Home Forex Pound’s longest yearly rally faces reality check amid speculations of Brexit Plan B

Pound’s longest yearly rally faces reality check amid speculations of Brexit Plan B

by Paul
Plan B on Brexit

The pound’s longest run of gains in a year will be tested on Monday when Theresa May unveils her Plan B on Brexit

The pound’s longest run of gains in a year will be tested on Monday when Theresa May is due to unveil her Plan B on Brexit.

Sterling just completed a fifth weekly gain versus the dollar, buoyed by speculation the Prime Minister will need to adopt a Brexit plan that keeps the U.K. closer to the European Union in order to win over parliament. Signs of a compromise may encourage more cautious investors to join the rally. But another standoff is likely to sour the mood and vindicate the decision by some traders to remain cautious.

Global head of currency strategy at Banque Lombard Odier & Cie SA, Vasileios Gkionakis said that given the hurdles in the next few weeks, cable has priced quite a lot of optimism. He expects Plan B to be “Plan A with some cosmetics around it” and that may mean “some of that optimism will be priced out.”

The pound strengthened 0.4 percent last week to around $1.2900, taking its gains over the last five weeks to more than 2 percent. That marked the currency’s longest stretch of gains since Jan. 2018, when it advanced for six straight weeks.

Sterling’s gains have come despite May’s divorce deal being roundly defeated in parliament. The currency has strengthened on hopes that a no-deal Brexit will eventually be avoided and a solution found to the deadlock, although what that solution will be, remains unclear.

The rally in the pound has spurred declines in a gauge that measures anticipated swings in the currency. The implied volatility on sterling over a three-month period was around 11 percent on Friday, the lowest since Nov. 13.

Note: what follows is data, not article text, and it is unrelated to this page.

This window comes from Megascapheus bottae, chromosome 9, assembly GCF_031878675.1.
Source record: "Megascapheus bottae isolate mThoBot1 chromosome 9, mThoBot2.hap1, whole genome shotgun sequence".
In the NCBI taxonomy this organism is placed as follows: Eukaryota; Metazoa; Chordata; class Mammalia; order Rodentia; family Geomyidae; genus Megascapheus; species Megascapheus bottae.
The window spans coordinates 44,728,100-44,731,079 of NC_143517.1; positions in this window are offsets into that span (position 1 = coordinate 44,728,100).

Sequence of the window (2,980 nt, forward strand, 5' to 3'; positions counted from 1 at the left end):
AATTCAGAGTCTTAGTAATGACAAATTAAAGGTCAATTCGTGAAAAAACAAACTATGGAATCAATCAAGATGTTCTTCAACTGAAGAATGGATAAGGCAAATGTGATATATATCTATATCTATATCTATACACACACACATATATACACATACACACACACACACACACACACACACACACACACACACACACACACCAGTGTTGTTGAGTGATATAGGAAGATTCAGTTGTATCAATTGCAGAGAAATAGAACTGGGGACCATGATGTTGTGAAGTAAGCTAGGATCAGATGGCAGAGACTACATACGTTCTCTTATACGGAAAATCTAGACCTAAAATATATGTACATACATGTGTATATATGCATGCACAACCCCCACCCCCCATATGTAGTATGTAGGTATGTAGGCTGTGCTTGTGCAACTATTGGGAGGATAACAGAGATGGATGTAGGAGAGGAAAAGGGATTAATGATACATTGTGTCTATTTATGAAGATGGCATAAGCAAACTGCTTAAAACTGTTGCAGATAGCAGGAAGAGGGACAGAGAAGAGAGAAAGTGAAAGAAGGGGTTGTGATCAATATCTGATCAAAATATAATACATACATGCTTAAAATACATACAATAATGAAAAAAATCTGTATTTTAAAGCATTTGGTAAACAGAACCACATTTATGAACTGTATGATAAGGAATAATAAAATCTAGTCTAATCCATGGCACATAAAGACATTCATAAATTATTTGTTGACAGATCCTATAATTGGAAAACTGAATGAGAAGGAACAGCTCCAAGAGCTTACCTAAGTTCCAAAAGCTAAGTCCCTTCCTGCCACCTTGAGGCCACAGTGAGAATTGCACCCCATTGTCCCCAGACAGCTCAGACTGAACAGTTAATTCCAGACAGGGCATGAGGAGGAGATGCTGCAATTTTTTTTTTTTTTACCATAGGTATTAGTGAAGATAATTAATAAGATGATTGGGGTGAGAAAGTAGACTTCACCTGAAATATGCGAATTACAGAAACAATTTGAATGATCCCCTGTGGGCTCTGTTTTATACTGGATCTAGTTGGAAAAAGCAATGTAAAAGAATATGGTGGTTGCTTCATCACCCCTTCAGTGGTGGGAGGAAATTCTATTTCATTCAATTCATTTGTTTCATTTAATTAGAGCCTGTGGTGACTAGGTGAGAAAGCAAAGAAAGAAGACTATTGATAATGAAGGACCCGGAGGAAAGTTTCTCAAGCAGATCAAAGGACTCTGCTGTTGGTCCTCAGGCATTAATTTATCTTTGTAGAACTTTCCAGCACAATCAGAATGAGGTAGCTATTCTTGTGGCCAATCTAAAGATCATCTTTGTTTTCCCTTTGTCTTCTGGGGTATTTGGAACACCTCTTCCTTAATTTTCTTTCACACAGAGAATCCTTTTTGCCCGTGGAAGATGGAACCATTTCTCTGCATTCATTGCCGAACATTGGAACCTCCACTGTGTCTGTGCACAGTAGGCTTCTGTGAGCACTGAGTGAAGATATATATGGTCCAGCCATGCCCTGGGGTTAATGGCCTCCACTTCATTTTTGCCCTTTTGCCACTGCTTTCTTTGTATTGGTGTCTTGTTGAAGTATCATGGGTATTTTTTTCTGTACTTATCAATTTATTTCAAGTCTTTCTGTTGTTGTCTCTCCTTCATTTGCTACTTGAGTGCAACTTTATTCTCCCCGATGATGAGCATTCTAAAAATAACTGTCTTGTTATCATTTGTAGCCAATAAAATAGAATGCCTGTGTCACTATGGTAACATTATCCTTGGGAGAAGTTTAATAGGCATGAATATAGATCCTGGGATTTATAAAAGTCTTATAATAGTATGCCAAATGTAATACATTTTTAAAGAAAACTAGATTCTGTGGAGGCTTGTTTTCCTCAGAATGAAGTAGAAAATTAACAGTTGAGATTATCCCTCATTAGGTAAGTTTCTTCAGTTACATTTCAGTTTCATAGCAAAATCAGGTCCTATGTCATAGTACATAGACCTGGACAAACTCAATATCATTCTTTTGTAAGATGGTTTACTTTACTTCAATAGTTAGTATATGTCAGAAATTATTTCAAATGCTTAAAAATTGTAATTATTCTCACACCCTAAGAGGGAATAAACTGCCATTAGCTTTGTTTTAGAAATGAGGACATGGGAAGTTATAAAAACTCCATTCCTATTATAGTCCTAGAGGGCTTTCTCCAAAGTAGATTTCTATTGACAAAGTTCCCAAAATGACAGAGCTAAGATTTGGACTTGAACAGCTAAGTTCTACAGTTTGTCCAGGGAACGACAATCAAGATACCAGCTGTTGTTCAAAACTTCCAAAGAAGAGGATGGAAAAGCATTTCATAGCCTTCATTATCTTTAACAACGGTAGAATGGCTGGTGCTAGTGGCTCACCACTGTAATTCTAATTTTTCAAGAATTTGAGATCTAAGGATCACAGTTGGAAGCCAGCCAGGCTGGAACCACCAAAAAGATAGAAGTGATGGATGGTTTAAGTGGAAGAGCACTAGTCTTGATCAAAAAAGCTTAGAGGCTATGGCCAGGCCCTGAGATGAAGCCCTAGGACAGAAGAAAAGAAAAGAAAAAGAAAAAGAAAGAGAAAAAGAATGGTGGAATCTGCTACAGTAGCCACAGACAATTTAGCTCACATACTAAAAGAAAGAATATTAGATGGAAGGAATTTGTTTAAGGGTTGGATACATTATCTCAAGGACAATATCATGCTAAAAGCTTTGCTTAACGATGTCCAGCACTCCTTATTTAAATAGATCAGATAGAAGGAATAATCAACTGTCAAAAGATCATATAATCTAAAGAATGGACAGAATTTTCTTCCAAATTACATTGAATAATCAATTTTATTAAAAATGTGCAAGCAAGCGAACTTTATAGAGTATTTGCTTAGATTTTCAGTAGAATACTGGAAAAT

Gkionakis said that traders shouldn’t be lulled into complacency, with Britain heading into a prolonged period of uncertainty. UBS Global Wealth Management and Amundi SA, Europe’s largest money manager that oversees 1.4 trillion euros ($1.6 trillion), are also among those who remain cautious.

The political deadlock is opening up the possibility that Parliament will seize control of the process, with May so far refusing to budge on her key Brexit demands and cross-party talks faltering. After opposition leader Jeremy Corbyn’s first attempt at toppling the government with a no-confidence vote failed, there is also the risk he could try again, according to Canadian Imperial Bank of Commerce.

Head of Group-of-10 currency at the bank, Jeremy Stretch said investors will be cautious into Monday. There is a risk of another confidence vote being tabled on Monday if plan B is rather too reminiscent of plan A.

Gkionakis added that the pound, which touched a one-month high of $1.3001 last week, is likely to stay within a $1.26-$1.30 range in the next few weeks unless something decisive changes.

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This article is for information purposes only.

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